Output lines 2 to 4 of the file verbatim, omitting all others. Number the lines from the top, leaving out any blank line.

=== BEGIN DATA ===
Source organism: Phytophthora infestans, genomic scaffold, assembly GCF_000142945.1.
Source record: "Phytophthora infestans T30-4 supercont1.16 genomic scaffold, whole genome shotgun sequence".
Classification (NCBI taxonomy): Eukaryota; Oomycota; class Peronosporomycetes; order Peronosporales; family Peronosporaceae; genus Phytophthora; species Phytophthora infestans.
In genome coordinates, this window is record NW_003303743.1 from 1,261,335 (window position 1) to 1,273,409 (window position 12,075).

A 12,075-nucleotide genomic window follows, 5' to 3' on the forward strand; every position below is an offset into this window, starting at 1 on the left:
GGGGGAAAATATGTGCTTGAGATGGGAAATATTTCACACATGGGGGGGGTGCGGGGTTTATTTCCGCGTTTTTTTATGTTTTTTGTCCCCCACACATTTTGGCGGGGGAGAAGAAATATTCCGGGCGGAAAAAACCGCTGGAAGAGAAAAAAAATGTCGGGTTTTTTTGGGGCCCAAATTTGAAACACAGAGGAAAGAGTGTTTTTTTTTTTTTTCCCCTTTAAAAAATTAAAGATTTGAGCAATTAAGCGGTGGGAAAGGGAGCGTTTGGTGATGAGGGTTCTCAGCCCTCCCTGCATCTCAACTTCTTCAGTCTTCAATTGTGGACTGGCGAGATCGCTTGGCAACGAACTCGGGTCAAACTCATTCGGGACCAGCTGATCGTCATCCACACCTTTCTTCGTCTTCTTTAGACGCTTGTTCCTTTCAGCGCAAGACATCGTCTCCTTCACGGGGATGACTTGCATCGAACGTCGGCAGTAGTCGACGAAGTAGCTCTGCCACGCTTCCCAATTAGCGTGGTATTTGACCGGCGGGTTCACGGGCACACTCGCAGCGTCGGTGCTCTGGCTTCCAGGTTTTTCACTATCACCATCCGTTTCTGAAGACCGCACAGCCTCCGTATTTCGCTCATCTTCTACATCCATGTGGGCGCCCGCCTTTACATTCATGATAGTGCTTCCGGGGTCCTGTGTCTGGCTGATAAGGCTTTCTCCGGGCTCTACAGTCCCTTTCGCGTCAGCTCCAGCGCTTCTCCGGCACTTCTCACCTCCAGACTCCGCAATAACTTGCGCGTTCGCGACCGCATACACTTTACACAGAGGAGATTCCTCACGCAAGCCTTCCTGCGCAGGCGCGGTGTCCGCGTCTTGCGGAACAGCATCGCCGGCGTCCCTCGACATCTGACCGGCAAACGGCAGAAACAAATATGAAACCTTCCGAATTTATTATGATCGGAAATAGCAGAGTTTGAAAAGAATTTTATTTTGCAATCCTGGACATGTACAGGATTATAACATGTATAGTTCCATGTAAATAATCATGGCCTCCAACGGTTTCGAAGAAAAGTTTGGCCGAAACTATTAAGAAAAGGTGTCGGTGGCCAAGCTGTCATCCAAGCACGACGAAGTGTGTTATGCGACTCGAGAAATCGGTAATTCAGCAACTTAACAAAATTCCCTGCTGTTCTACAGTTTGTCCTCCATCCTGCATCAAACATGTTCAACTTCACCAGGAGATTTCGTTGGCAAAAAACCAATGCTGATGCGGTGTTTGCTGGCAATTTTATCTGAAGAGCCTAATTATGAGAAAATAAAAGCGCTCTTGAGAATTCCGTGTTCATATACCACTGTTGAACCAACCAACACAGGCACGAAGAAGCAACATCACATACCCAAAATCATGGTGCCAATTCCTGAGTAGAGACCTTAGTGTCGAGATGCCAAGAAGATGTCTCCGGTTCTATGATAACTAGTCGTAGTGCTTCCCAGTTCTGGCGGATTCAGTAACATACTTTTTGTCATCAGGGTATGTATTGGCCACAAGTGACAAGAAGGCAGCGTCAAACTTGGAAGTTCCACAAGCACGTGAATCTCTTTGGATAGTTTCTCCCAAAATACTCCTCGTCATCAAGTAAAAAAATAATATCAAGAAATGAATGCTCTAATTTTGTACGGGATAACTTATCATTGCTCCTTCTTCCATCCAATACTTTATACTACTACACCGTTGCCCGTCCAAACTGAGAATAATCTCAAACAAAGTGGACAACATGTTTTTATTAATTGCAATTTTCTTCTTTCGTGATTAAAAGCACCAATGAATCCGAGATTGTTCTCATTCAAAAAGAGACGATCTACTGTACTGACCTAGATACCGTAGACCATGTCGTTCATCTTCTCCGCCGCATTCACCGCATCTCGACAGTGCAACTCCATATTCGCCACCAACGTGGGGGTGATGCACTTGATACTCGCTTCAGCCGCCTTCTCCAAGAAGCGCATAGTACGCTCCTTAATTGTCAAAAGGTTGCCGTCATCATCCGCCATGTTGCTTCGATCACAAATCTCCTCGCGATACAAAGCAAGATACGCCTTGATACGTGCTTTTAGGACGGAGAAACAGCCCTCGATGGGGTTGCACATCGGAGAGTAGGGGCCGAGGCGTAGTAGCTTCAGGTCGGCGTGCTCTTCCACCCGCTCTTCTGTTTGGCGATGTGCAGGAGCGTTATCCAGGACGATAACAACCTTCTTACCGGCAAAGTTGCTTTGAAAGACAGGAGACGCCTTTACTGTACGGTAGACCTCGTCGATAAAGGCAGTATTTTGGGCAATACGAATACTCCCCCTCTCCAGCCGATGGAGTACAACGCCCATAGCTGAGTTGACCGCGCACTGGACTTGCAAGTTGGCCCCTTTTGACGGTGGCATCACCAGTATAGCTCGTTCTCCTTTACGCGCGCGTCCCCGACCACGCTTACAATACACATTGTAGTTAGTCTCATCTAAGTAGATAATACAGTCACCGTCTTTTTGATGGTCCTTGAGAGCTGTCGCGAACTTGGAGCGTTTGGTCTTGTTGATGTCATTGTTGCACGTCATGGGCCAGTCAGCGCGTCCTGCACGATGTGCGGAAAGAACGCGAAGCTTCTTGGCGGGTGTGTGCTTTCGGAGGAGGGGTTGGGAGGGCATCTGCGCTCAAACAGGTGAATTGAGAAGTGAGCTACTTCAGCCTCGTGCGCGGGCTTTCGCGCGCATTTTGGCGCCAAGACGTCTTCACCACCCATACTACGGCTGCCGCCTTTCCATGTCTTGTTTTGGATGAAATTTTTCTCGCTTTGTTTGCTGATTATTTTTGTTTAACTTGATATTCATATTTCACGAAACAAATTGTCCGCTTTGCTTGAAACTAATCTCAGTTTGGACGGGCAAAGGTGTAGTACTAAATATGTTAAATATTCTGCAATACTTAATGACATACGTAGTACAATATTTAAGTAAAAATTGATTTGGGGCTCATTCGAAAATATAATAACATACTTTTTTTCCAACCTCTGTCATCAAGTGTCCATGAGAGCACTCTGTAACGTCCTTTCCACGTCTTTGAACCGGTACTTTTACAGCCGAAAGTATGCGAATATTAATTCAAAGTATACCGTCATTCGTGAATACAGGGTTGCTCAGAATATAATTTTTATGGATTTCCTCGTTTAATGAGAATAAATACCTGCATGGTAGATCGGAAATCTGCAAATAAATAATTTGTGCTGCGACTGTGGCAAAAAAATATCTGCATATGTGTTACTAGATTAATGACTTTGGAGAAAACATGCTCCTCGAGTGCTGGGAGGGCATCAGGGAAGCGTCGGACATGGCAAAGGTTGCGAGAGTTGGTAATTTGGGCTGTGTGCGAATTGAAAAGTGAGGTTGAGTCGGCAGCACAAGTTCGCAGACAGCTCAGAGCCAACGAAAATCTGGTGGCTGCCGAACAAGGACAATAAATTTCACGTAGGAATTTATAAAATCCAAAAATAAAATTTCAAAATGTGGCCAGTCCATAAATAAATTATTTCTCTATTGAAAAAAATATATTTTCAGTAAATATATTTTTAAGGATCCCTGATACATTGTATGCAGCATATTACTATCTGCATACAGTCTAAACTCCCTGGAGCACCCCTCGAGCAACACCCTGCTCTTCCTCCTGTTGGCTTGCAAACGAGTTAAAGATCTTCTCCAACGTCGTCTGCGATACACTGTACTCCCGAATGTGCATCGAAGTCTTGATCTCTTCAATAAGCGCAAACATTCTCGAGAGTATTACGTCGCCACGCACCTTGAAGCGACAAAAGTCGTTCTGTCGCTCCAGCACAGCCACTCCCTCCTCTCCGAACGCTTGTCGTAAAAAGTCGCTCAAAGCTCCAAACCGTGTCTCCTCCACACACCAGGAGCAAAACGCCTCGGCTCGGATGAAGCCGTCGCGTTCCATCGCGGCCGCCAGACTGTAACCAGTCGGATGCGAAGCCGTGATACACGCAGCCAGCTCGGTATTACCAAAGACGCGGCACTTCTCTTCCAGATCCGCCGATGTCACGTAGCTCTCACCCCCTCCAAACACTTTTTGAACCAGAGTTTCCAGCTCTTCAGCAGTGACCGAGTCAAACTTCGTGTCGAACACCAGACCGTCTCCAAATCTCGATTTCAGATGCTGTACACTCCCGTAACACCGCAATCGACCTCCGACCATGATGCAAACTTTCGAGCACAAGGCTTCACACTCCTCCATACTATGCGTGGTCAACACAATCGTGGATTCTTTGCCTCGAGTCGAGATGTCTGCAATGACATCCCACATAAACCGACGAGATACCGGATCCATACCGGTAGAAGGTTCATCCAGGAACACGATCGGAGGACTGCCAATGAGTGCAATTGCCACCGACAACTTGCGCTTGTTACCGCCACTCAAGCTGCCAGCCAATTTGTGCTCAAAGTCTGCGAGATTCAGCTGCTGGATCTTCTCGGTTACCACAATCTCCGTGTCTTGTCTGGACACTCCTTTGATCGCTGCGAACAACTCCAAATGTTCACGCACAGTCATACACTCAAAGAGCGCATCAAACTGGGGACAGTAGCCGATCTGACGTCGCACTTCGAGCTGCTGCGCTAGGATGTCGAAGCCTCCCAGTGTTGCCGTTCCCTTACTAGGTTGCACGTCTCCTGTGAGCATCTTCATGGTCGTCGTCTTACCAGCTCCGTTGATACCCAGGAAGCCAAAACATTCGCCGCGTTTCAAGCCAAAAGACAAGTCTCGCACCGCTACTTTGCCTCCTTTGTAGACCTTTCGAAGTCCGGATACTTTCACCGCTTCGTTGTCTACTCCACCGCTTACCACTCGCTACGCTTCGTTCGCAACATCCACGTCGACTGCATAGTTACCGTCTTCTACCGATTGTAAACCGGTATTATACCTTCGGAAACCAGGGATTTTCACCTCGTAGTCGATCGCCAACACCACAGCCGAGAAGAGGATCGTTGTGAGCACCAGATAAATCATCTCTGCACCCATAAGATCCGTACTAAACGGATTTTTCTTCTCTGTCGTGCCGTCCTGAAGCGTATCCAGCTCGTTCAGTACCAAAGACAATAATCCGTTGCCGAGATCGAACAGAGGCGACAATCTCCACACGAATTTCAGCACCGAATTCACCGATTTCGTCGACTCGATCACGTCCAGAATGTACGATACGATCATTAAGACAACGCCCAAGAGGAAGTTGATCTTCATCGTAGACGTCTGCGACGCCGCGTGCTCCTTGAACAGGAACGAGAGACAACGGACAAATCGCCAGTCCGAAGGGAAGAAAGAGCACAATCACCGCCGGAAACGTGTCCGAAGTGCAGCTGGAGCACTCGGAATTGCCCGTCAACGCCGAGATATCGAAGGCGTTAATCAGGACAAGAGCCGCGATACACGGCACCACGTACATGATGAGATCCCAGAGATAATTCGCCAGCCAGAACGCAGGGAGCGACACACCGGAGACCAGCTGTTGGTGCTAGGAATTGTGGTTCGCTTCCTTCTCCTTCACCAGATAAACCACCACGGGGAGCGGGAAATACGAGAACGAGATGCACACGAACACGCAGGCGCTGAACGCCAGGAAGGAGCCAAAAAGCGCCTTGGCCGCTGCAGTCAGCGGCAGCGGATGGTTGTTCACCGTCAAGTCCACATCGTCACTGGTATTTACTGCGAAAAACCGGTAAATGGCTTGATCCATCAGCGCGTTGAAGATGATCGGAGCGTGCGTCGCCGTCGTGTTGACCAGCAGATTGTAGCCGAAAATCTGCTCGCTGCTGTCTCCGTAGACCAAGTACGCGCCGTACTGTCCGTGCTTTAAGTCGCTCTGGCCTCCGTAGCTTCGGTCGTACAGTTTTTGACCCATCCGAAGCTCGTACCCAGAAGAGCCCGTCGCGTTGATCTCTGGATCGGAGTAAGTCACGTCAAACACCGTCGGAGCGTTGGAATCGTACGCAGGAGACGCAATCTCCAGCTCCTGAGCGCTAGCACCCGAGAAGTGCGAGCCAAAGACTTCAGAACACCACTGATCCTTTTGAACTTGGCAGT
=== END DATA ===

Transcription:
Source record: "Phytophthora infestans T30-4 supercont1.16 genomic scaffold, whole genome shotgun sequence".
Classification (NCBI taxonomy): Eukaryota; Oomycota; class Peronosporomycetes; order Peronosporales; family Peronosporaceae; genus Phytophthora; species Phytophthora infestans.
In genome coordinates, this window is record NW_003303743.1 from 1,261,335 (window position 1) to 1,273,409 (window position 12,075).